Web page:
This project will provide you with an excellent opportunity to collaborate with the International Labour Organisation (ILO), the United Nations' specialist agency responsible for developing international labour standards. The project’s main focus will be the development, implementation and coverage of national labour policies. The project will investigate the processes by which national labour policies emerge and are defined, prioritised, implemented and enforced in different parts of the world. It will examine the role of labour ministries, other ministries (e.g. finance ministries) and social dialogue institutions, in the development of national labour policies and will also investigate how labour policies relate to other policy areas, including economic, social and industrial policy. The project will also assess the extent to which national labour policies are able to address cross-border labour issues relating to, for example, labour migration and global supply chains, and the scope for cross-border cooperation and regulation to address such issues. More specific objectives and research activities will be discussed and agreed by the student, the supervisors and the ILO.
The project is likely to appeal to applicants with a background in employment relations, global labour studies, politics, political economy, public administration or social policy, although applications from individuals with other academic backgrounds are also very welcome. The project’s research methods are likely to involve interviews with officials located in ministries of labour, officials of other relevant ministries, employer and trade union representatives and other relevant stakeholders.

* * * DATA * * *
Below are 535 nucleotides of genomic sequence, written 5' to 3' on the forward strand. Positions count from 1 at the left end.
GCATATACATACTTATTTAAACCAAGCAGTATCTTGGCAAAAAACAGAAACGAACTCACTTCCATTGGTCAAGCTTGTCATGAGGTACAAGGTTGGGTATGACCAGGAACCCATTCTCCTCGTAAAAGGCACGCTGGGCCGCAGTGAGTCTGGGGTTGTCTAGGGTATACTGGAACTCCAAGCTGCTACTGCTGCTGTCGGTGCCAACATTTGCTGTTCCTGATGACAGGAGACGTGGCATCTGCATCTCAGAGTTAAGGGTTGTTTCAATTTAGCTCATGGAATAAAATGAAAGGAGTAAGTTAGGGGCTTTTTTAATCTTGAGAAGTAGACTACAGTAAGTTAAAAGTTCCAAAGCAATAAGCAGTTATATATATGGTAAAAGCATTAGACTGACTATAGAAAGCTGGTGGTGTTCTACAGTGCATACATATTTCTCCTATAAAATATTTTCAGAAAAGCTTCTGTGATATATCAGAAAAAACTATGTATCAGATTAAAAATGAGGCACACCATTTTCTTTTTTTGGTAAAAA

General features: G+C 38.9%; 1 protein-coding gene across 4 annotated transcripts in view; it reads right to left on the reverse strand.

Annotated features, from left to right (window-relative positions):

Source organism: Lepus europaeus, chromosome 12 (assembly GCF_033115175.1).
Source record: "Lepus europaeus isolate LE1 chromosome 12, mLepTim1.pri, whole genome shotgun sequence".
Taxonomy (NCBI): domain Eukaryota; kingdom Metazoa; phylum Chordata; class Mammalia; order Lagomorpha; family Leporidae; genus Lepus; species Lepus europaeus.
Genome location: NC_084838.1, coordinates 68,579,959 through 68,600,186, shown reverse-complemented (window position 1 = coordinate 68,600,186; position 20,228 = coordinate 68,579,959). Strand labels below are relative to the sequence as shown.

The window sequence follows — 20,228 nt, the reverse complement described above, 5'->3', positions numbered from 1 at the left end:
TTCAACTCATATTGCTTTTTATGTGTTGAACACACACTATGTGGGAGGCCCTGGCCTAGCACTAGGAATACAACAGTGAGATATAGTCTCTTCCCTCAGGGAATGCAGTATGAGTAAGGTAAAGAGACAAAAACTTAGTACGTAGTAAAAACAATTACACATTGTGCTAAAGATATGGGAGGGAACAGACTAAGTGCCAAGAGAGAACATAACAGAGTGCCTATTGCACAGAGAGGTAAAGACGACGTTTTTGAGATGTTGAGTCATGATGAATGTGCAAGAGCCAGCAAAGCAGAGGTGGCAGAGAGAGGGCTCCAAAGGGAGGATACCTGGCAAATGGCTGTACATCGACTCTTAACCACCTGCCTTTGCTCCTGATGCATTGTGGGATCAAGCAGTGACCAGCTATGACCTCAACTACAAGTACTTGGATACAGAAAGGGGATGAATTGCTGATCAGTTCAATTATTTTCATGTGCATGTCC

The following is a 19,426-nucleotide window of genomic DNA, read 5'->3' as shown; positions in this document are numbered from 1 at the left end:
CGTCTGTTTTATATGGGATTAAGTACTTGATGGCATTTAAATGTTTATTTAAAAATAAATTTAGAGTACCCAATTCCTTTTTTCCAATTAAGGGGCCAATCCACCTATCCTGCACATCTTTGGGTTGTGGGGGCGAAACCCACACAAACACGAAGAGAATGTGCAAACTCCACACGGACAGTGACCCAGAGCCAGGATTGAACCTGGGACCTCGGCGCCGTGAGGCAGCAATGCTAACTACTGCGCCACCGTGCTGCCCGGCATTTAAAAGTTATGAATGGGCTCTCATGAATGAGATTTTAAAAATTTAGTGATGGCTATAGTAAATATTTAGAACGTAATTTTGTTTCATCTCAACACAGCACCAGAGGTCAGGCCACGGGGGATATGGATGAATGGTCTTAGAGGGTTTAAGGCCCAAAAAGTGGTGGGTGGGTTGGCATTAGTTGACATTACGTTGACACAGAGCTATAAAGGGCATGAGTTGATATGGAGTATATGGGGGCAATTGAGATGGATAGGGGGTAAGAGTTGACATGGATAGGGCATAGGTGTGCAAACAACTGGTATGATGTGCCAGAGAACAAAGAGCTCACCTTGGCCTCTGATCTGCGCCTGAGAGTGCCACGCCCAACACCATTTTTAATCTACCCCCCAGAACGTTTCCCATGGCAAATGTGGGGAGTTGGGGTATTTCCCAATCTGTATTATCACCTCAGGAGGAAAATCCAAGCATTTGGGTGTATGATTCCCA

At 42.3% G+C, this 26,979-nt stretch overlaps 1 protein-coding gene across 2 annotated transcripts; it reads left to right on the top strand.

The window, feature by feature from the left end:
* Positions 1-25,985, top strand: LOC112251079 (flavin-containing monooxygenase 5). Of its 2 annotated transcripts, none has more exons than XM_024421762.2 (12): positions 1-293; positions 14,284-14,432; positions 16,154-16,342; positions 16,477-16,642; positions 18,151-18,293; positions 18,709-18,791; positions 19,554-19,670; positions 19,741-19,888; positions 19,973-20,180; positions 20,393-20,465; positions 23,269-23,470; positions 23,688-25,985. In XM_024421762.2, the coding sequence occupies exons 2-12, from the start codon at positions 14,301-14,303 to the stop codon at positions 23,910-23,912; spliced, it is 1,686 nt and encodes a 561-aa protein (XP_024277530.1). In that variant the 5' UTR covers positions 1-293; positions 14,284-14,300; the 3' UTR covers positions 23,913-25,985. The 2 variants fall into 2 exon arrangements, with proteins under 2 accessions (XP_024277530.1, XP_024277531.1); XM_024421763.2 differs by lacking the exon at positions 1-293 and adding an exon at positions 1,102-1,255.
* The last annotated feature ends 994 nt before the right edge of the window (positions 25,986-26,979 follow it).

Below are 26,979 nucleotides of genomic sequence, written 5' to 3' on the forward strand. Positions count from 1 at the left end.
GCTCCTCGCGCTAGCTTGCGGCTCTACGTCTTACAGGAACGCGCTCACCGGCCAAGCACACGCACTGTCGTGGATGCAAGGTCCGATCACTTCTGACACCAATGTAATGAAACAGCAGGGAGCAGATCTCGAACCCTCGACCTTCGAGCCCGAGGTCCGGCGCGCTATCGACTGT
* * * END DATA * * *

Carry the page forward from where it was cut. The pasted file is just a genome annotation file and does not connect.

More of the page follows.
This project has been co-designed by Professor Jason Heyes, the primary supervisor, and ILO officials. It is anticipated that the project will contribute to the ILO's activities in the areas of labour policy and labour administration. This will mainly be done by the PhD student providing the ILO with occasional reports that will include emerging and final findings from the research. In return, the ILO will support the project by:
- Enabling access to ILO data
- Facilitating discussions and interviews with ILO specialists in ILO HQ in Geneva and ILO field offices in different regions of the world
- Facilitating discussions and interviews with selected qualified officials from ILO Member States
- Receiving the student in Geneva for periods throughout the three years of the scholarship
- Involving the student in appropriate events organised by the ILO, which might include opportunities to present their own findings